The actual writing was very good, too.  Stockett really captured the different dialects used, the rhythms of speech, and the words that would have been chosen.  It reads smoothly, and even though there are grammatical errors in the speech, you don’t mind because that is so true to the character narrating the piece.

My only complaint about the book was it was hard to follow the timeline.  Since you start off with Aibilene for quite some time, and then switch back and forth between the other two, you sometimes jump back and forth in time.  It’s not a huge struggle, but it does make it a little hard to follow.  That is the danger in having more than one narrator, though.  And most of my confusion probably rested in me listening to the book instead of reading it.

If you went and saw the movie, you really need to pick up the book.  It is a rare treat to find something original, thought-provoking, and so alive with characters.

Rating: 9/10  A really fantastic novel.


The Help (Film Version)

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I am a bit nervous, because this is the first time I will review a film for the blog.  Hopefully I don’t bomb it.

Main Cast:

Emma Stone – Eugenia ‘Skeeter’ Phelan
Viola Davis – Aibileen Clark
Octavia Spencer – Minny Jackson
Bryce Dallas Howard – Hilly Holbrook
Allison Janney – Charlotte Phelan
Jessica Chastain – Celia Foote
Sissy Spacek – Missus Walters

The Help focuses on three women from very different backgrounds.  The movie opens with one woman sharing her story with another, and then we go back to watch the events unfold.  Skeeter (real name Eugenia, so no wonder she goes by Skeeter) is a recent graduate of Ole Miss and wants to be a writer.  She also happens to be white and from Jackson, Mississippi in the 1960s.  If you are unfamiliar with just how awful things were at that time, it would be hard for you to have some perspective on just how risky her endeavors were.  We then get to know Aibilene, an African American maid who happens to work for one of Skeeter’s friends.  Their friendship starts off with Skeeter asking for cleaning advice, since her first job is to write the housekeeping column for the local paper.  But when Skeeter begins to see how horribly her supposed friends treat their maids, she gets another idea.  To write about the women’s day to day lives, the terrible things their employers put them all through.  Other maids are reluctant to share or even talk to Skeeter, but soon Minny comes around.  And when a local woman is arrested, ten more women step up to share their own stories.  The resultant book creates waves in Jackson, but because it is published anonymously, the white can only speculate.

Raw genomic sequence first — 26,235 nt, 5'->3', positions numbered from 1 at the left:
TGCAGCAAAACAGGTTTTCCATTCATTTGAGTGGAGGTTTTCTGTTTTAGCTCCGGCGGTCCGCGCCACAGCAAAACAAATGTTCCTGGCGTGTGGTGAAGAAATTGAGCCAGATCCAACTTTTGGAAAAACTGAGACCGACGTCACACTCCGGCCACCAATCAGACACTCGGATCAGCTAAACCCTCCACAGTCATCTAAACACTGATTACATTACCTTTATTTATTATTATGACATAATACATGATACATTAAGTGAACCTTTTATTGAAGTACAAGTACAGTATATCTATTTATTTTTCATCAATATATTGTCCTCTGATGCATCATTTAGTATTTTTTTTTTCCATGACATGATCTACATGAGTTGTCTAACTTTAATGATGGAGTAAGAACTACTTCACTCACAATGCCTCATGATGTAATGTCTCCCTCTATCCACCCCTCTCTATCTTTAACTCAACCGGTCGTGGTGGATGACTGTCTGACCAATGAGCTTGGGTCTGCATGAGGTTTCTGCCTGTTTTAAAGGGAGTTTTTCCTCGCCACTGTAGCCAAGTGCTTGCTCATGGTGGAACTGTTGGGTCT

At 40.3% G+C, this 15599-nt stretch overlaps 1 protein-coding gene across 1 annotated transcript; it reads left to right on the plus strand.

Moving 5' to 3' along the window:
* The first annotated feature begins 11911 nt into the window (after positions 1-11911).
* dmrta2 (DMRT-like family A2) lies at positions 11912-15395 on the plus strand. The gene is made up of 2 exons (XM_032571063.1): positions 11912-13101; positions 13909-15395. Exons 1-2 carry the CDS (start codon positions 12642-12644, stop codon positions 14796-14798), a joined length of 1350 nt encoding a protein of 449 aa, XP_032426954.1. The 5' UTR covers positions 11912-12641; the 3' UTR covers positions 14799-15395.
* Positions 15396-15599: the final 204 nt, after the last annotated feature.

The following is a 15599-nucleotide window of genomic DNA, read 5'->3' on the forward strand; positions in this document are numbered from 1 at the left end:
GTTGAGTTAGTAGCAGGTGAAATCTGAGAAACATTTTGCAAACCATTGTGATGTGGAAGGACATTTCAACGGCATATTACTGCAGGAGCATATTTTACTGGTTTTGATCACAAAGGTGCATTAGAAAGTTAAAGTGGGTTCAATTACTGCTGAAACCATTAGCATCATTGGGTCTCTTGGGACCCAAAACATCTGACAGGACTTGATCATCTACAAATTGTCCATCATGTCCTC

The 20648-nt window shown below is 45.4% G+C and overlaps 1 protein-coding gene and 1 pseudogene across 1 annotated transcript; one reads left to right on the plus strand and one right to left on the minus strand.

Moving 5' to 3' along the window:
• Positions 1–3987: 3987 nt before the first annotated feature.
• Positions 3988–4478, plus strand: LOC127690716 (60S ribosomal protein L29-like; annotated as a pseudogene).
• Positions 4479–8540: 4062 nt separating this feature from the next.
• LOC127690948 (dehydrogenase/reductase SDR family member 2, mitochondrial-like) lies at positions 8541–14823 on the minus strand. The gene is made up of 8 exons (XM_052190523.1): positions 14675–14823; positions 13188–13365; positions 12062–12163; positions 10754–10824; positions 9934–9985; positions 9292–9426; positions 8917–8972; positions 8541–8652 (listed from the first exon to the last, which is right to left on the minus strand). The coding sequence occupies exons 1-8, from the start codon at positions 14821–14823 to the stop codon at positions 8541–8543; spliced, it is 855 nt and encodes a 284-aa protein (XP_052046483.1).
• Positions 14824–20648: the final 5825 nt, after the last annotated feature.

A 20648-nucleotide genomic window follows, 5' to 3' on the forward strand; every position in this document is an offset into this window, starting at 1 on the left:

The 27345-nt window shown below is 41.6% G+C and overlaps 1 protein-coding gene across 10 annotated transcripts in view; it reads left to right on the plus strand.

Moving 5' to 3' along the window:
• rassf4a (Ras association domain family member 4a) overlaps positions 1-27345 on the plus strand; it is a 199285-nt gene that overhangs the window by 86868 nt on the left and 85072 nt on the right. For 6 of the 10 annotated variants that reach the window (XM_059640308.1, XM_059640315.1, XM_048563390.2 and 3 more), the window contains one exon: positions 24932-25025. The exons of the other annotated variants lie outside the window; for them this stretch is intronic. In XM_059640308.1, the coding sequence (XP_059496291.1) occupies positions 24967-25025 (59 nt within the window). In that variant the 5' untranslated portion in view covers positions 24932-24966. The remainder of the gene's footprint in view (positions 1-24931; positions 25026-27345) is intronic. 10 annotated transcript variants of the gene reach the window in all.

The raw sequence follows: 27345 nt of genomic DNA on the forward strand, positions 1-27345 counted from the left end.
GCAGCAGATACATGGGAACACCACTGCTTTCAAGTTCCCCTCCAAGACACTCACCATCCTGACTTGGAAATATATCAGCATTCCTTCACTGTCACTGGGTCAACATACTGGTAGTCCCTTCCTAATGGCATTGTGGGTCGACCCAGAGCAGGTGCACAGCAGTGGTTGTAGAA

My mom and I went to this, and she had read the book beforehand.  I have not, mainly because I wanted a fresh approach when I went to the film (and partly because I’ve been reading everything else lately).  She loved the adaptation and was so grateful that they were able to translate it so well to the screen.  I loved the movie simply because it was so inspiring.